In the POM outlined above it would try to find the archive ~/.maven/repository/ant/jars/ant-1.6.1.jar, because the type is set to .jar by default. If this archive could not be found locally, it would try in the current remote repository with a relative URL of /ant/jars/ant-1.6.1.jar. You can also browse the remote repository if you need to figure out the group and artifact IDs and the support version of an archive. Note that a group can contain more than one archive with different names and versions. In addition, you can add properties to a particular archive in the dependency list which can be used later to identify archives you need for a particular purpose, and we will use this later. In the example above, the Ant 1.6.1 dependency has a property named server.lib with the value true.

After that, the build element describes what is built and how it is tested:




First, this specifies the source directory -- Maven will try to compile all of the classes in this directory and its subdirectories. Then the unit test source directory specifies where the jUnit tests can be found. The unit test element then lets you specify which classes are test cases and should be executed when Maven tests the project. Finally, you can specify resources needed to build distributions, etc. Note: a complete documentation of the POM can be found on the Maven site.

If everything is set up, the source and jUnit test cases are in place, then you can compile and test your project by just entering:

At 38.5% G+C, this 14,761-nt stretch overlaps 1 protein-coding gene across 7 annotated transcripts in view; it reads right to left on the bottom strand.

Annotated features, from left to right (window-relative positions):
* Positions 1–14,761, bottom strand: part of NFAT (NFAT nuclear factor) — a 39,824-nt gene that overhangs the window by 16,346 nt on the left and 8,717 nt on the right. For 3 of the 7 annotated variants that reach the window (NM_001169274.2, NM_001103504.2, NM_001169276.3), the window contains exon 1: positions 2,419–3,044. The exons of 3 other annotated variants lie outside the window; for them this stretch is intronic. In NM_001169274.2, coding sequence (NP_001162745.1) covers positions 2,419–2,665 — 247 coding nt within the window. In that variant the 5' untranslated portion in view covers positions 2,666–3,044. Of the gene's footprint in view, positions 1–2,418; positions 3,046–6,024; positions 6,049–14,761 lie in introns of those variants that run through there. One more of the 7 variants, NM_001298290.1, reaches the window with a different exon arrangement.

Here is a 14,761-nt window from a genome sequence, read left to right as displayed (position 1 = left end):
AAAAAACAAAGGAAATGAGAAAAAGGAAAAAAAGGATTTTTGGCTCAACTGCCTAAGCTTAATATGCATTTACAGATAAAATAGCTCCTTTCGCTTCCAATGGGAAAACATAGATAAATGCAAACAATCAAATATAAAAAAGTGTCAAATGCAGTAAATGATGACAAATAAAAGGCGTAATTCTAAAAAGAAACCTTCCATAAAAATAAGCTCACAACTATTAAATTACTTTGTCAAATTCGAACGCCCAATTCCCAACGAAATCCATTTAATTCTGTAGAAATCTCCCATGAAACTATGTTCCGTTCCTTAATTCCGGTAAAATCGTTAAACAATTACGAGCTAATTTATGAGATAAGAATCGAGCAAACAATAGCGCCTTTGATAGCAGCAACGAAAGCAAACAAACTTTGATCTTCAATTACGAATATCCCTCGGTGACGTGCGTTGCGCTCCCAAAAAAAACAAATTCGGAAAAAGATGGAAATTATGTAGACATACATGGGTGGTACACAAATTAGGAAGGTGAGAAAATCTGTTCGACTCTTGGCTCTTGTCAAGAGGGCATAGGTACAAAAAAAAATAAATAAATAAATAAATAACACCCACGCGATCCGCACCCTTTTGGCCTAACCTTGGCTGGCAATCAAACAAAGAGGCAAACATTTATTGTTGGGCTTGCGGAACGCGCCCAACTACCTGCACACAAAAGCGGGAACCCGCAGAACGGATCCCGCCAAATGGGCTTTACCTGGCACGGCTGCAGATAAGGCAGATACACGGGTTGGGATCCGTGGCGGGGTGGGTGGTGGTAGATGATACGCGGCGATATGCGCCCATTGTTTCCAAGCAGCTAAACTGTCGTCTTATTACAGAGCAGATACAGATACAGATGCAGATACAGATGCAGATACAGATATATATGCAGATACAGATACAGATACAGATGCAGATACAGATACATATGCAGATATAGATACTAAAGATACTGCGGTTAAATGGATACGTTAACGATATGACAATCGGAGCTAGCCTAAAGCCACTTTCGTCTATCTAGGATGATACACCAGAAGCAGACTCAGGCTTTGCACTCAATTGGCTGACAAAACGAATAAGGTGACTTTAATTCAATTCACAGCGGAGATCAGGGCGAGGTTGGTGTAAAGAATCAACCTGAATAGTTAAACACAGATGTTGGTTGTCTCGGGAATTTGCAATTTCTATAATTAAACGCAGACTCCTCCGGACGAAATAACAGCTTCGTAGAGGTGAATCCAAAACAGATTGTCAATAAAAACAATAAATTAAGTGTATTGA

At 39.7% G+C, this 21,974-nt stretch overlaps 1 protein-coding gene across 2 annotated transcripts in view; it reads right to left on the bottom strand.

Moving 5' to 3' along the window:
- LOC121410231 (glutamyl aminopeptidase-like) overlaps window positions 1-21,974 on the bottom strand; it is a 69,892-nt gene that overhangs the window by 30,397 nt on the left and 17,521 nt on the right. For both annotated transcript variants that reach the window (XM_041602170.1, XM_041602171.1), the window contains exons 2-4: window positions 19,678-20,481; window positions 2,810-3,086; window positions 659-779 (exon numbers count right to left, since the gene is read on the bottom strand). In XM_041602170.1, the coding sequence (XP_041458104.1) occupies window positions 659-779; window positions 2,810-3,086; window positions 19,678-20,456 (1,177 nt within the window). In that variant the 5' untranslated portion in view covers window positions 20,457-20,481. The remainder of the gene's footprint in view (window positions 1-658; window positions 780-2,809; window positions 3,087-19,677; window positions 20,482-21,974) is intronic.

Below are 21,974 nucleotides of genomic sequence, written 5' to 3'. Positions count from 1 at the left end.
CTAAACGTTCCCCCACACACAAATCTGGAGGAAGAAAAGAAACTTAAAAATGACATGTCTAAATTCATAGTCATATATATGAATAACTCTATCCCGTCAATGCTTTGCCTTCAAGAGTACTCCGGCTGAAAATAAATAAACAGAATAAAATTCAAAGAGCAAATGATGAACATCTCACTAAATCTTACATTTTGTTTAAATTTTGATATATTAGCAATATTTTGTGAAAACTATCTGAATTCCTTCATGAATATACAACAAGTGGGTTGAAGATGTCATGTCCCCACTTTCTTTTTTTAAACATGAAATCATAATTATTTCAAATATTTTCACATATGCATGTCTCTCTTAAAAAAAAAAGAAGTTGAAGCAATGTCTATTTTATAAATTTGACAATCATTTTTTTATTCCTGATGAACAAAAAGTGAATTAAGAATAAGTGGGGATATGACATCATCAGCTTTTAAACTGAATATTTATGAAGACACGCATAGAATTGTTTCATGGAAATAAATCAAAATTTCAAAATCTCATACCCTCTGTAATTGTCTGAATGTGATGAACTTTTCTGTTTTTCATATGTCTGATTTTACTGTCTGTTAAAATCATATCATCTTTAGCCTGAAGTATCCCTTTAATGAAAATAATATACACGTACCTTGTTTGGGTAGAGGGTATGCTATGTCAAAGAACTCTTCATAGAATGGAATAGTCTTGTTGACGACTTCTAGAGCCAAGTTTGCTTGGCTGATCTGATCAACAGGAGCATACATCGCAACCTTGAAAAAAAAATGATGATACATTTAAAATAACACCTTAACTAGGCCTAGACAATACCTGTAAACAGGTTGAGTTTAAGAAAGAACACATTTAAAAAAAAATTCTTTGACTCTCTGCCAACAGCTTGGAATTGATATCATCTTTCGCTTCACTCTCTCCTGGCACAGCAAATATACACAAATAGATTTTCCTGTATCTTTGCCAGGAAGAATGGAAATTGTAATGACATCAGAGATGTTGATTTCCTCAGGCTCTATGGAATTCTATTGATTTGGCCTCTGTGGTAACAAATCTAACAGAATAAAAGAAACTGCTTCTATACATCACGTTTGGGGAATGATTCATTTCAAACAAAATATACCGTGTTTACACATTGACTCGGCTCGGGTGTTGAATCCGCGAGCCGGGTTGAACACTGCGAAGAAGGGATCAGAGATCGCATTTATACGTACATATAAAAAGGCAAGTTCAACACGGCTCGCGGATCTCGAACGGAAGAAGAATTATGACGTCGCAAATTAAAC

maven jar:jar

on the command line. If you are offline, you can try to run Maven with the -o option so that it will not try to download archives from the remove repository; however, in this case, a build could fail for want of a needed archive. Typical Maven output appears as follows:

$ maven
 __  __
|  \/  |__ _Apache__ ___
| |\/| / _` \ V / -_) ' \  ~ intelligent projects ~
|_|  |_\__,_|\_/\___|_||_|  v. 1.0-rc3

Total time: 1 seconds
Finished at: Tue Jun 22 13:44:36 PDT 2004

Having finished the first step of setting up a Maven project, we are ready to look at some of the advanced features of Maven.

Goals are What Drives Maven

When Maven is executed, it will start with the given goal. First, it will execute what is specified to be run before the goal is executed, then the goal itself, and finally, what is specified to be executed after the goal. Maven comes with a ton of goals ready to be used; these can be viewed with maven -g, which produces output that looks like this:

$ maven -g
 __  __
|  \/  |__ _Apache__ ___
| |\/| / _` \ V / -_) ' \  ~ intelligent projects
|_|  |_\__,_|\_/\___|_||_|  v. 1.0-rc3

Available [Plugins] / Goals
  genapp  .........................
   Generate Application based on a template
  html2xdoc  ...................... 
   Generates XDoc documentation from normal
                                    HTML files
  jdiff  ..........................
   generate an api difference report between
  junitdoclet  ....................
   Generate unit tests

   Generate release announcement
  generate  .......................
   Generate release announcement
  compile  ........................
   Compile the project
  jar  ............................
   Create the deliverable jar file.
  jar-resources  ..................
   Copy any resources that must be present in
   the deployed JAR file
  prepare-filesystem  .............
   Create the directory structure needed to